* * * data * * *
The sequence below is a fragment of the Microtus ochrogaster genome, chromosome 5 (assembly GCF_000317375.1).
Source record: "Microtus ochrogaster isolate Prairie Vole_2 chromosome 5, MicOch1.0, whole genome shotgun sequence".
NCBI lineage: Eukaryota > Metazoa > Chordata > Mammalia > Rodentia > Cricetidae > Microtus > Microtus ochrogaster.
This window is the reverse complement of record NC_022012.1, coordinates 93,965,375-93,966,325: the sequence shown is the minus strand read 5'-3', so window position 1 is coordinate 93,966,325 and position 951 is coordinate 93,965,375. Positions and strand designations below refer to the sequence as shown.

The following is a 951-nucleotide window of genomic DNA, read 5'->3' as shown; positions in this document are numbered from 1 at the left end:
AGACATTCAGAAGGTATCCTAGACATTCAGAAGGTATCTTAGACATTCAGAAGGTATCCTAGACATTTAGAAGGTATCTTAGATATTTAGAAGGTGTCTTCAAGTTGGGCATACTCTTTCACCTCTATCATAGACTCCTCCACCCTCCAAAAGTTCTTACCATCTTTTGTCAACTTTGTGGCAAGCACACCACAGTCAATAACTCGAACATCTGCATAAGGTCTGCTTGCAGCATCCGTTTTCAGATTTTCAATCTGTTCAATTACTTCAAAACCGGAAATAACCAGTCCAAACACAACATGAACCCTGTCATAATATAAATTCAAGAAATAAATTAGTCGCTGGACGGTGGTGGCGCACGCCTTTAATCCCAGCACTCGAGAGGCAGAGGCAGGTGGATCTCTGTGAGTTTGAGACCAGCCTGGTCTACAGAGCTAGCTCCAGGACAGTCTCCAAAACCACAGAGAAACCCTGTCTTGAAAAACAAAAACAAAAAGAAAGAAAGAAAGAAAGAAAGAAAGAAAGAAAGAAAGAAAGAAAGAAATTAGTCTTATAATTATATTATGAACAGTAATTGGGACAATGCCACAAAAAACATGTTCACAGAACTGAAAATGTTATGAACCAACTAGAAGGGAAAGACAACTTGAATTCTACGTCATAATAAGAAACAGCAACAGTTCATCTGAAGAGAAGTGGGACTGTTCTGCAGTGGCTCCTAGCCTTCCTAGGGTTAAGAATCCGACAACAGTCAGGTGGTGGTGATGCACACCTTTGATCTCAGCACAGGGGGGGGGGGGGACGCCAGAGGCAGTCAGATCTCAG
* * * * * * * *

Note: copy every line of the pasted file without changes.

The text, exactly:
The sequence below is a fragment of the Microtus ochrogaster genome, chromosome 5 (assembly GCF_000317375.1).
Source record: "Microtus ochrogaster isolate Prairie Vole_2 chromosome 5, MicOch1.0, whole genome shotgun sequence".
NCBI lineage: Eukaryota > Metazoa > Chordata > Mammalia > Rodentia > Cricetidae > Microtus > Microtus ochrogaster.
This window is the reverse complement of record NC_022012.1, coordinates 93,965,375-93,966,325: the sequence shown is the minus strand read 5'-3', so window position 1 is coordinate 93,966,325 and position 951 is coordinate 93,965,375. Positions and strand designations below refer to the sequence as shown.

The following is a 951-nucleotide window of genomic DNA, read 5'->3' as shown; positions in this document are numbered from 1 at the left end:
AGACATTCAGAAGGTATCCTAGACATTCAGAAGGTATCTTAGACATTCAGAAGGTATCCTAGACATTTAGAAGGTATCTTAGATATTTAGAAGGTGTCTTCAAGTTGGGCATACTCTTTCACCTCTATCATAGACTCCTCCACCCTCCAAAAGTTCTTACCATCTTTTGTCAACTTTGTGGCAAGCACACCACAGTCAATAACTCGAACATCTGCATAAGGTCTGCTTGCAGCATCCGTTTTCAGATTTTCAATCTGTTCAATTACTTCAAAACCGGAAATAACCAGTCCAAACACAACATGAACCCTGTCATAATATAAATTCAAGAAATAAATTAGTCGCTGGACGGTGGTGGCGCACGCCTTTAATCCCAGCACTCGAGAGGCAGAGGCAGGTGGATCTCTGTGAGTTTGAGACCAGCCTGGTCTACAGAGCTAGCTCCAGGACAGTCTCCAAAACCACAGAGAAACCCTGTCTTGAAAAACAAAAACAAAAAGAAAGAAAGAAAGAAAGAAAGAAAGAAAGAAAGAAAGAAAGAAAGAAATTAGTCTTATAATTATATTATGAACAGTAATTGGGACAATGCCACAAAAAACATGTTCACAGAACTGAAAATGTTATGAACCAACTAGAAGGGAAAGACAACTTGAATTCTACGTCATAATAAGAAACAGCAACAGTTCATCTGAAGAGAAGTGGGACTGTTCTGCAGTGGCTCCTAGCCTTCCTAGGGTTAAGAATCCGACAACAGTCAGGTGGTGGTGATGCACACCTTTGATCTCAGCACAGGGGGGGGGGGGGACGCCAGAGGCAGTCAGATCTCAG